Cancer Counseling Hotline
|Vietnam||Tiếng Việt English|
Breast Cancer is a disease in which malignant (cancer) cells are detected in the tissues of the breast. These cells usually arise from the ducts or the lobules in the breast. These cancer cells can then spread within the tissue or organ and to other parts of the body.
Breast cancer is the most commonly occurring cancer in women and the second most common cancer overall. The highest incidence is in the 55 - 59 years age group. The risk of breast cancer increases with age. The good news is that more women are surviving the disease as a result of earlier detection and improved treatment.
The triggering factors of this cancer are unknown. It could be attributed to a family history of breast cancer, early menarche or other possible risk factors. As it is difficult to ascertain, any one of us can be at risk, especially when we are aged 40 and above. While the factors are unknown, it is most treatable with early detection through regular breast checks.
Warning Signs of Breast Cancer
What are The Guidelines on Breast Screening?
39 years and below
40 to 49 years
50 years and above
What Is Biopsy?
To confirm breast cancer, a biopsy will have to be performed in which cells or a piece of tissue is removed for examination under a microscope.
Common biopsy techniques:
Stages / Extent of Spread
|Stages||Extent of Spread||Average 5-Year Survival Rate (%)|
|0||Non invasive cancer||99|
Small invasive cancer
Large invasive cancer
|IV||Widespread or metastatic cancer||20|
In general, the larger the size of tumour the greater the chance of breast cancer reoccurring.
Histologic Grade: This refers to how much the tumour cells resemble normal cells when viewed under the microscope; the grading scale is 1 to 3. Grade 3 tumours contain rapidly growing cancer cells. The higher the histologic grade, the greater the chance of breast cancer relapsing.
The number of lymph nodes that is in the armpit, on the same side of the affected breast, is an important indicator. A higher number of positive nodes is associated with a worse outcome and warrants more aggressive treatments.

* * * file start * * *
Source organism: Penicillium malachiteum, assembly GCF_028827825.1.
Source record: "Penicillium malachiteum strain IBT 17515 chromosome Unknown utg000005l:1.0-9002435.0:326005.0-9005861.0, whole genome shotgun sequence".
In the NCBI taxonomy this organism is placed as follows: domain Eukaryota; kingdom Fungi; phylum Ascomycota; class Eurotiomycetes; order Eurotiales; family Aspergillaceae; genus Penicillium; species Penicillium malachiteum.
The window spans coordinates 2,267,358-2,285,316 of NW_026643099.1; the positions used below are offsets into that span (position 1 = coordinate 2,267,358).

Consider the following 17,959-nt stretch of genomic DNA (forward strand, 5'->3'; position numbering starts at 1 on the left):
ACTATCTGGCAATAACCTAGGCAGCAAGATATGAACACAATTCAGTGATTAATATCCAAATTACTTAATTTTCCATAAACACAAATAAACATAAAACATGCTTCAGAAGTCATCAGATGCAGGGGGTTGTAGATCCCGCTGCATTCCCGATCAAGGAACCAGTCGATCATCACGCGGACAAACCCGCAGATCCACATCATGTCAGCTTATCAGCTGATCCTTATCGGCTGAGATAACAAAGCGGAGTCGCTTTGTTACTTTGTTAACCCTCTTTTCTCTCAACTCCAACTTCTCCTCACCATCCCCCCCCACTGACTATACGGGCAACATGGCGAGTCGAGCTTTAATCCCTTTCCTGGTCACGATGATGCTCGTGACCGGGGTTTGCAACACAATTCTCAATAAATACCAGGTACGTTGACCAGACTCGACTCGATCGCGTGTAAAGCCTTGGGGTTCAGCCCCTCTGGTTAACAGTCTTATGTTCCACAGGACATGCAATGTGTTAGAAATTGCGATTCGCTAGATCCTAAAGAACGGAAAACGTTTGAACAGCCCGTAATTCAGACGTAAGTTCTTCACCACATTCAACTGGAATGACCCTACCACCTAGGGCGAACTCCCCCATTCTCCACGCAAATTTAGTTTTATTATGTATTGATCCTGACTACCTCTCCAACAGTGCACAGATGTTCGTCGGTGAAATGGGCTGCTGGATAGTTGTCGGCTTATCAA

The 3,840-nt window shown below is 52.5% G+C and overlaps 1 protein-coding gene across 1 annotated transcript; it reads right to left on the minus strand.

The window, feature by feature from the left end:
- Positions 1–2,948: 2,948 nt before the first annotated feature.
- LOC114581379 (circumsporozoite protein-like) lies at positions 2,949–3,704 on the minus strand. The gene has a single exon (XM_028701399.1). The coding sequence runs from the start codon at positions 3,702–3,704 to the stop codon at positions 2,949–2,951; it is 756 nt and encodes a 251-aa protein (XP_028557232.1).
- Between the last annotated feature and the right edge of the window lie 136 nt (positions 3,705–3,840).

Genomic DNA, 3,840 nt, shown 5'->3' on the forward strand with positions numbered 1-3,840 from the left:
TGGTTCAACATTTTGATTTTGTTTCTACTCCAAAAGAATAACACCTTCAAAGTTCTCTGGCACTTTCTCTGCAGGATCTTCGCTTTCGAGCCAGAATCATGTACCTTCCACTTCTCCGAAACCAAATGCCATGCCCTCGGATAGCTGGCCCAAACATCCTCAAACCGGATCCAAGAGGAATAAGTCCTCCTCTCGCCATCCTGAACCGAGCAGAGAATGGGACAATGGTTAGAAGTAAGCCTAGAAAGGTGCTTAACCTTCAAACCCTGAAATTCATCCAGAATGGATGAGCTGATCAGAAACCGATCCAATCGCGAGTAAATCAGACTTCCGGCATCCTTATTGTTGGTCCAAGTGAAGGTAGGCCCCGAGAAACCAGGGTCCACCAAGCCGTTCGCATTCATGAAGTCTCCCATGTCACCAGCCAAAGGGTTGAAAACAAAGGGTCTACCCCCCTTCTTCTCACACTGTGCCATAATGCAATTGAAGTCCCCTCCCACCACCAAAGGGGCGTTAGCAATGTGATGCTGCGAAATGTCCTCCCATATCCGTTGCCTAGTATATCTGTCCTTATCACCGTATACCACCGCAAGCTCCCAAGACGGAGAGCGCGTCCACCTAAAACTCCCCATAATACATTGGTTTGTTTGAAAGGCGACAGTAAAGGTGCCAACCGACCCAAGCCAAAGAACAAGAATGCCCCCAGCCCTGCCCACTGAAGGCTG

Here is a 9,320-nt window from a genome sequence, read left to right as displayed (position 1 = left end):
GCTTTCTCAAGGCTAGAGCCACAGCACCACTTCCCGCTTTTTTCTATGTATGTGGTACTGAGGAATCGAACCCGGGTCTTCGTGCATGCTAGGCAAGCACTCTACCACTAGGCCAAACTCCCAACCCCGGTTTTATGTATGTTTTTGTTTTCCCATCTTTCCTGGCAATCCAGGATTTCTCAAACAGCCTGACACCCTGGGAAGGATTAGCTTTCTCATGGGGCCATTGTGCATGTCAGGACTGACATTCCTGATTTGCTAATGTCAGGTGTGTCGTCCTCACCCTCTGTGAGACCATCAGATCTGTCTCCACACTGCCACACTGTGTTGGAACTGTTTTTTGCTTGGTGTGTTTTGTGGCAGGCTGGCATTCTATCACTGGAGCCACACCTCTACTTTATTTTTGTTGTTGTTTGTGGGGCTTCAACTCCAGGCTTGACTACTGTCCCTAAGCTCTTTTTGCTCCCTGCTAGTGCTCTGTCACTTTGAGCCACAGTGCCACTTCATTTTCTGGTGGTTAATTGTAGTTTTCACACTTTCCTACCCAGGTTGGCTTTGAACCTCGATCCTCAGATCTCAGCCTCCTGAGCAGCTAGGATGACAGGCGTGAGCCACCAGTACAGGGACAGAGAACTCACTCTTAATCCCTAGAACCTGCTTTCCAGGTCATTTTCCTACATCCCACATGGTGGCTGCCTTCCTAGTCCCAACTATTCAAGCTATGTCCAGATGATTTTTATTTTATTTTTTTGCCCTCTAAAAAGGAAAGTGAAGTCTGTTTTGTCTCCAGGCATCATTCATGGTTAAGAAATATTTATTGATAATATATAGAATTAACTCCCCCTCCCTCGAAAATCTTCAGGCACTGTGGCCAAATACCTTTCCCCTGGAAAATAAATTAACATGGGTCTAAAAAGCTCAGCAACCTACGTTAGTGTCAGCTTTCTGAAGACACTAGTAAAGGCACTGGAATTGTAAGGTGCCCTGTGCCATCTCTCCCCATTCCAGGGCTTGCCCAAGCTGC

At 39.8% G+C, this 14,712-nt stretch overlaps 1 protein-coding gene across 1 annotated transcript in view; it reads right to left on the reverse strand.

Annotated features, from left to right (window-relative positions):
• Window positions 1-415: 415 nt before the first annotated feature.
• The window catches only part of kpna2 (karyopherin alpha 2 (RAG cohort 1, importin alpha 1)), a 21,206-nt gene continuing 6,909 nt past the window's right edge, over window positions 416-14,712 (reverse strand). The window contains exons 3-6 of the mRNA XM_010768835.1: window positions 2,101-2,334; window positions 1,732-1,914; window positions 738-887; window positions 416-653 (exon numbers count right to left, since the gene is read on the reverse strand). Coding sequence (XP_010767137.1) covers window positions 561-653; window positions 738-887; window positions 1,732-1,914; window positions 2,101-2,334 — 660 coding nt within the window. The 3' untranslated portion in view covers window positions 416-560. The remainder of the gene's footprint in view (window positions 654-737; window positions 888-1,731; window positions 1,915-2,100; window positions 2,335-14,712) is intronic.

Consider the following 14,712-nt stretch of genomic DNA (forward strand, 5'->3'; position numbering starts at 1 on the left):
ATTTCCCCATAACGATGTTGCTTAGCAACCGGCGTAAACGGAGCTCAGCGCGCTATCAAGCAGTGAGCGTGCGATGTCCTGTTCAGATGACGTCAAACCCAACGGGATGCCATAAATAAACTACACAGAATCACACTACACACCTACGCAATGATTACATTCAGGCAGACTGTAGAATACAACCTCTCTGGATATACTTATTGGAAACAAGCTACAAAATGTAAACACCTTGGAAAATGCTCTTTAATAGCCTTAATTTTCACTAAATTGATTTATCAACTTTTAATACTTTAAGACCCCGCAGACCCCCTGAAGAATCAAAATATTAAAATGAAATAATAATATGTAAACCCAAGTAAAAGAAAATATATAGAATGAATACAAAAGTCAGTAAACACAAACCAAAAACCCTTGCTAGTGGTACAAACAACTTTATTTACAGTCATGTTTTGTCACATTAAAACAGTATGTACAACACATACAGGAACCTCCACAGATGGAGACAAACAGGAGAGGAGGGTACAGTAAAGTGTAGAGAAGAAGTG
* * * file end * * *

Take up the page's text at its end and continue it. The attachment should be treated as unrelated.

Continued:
About two-thirds of all breast cancers contain significant levels of estrogen and/or progesterone receptors. They are referred to as estrogen receptor positive (ER+) tumours. ER-positive tumours tend to grow less aggressively and may respond favorably to treatment with hormones.
HER2 is a protein found on the surface of certain cancer cells. A tumour is described as being HER2-positive when it has a lot more HER2 receptors than others. About 20-25% of all breast cancers have tumours labelled HER2- positive. Tumours that are HER2-positive tend to grow more quickly than other types of breast cancer. By knowing if a cancer is HER2-positive can affect the choice of treatment because women with such tumour can benefit from anti Her2 targeted therapy.
Treatment options and prognosis (chance of recovery) depends on the stage of the cancer (whether it is in the breast only or has spread to other places in the body), the type of breast cancer, certain characteristics of the cancer cells and whether the cancer is found in the other breast. A woman’s age, menopausal status (whether a woman still has menstrual periods) and her general health can also affect treatment options and prognosis.
Most have surgery to remove the cancer. Forms of surgery include:
1. Breast – conserving surgery
2. Mastectomy – removal of the whole breast.
During both of the above breast surgeries, some of the lymph nodes under the same armpit will also be removed for examination.
Physical rehabilitation includes:
Mental rehabilitation involves:
Radiotherapy uses high-energy rays to target and kill cancer cells. The goal is to kill any cancer that might be left in or around the breast.
Radiotherapy is vital after a breast-conserving surgery like lumpectomy, since much of the breast tissue is left intact. It will lower the chances of the cancer returning in the breast.
Most women who have a mastectomy do not need radiotherapy. However, in some cases, it is used to treat the chest wall and the lymph nodes in the armpit, if the risk of local recurrence is determined to be high enough based on size and margin.
What is The Best Approach to Care?
The development of a treatment plan by a multi-disciplinary team – breast surgeons, pathologists, radiologists, medical and radiation oncologists, radiologists, social workers and breast care nurses to diagnose, treat and manage the condition has shown to improve the outcome for patients with cancer.
CanHOPE is a non-profit cancer counselling and support service provided by Parkway Cancer Centre, Singapore. CanHOPE consists of an experienced, knowledgeable and caring support team with access to comprehensive information on a wide range of topics in education and guidelines in cancer treatment.
The CanHOPE team will journey with patients to provide support and personalised care, as they strive to share a little hope with every person encountered.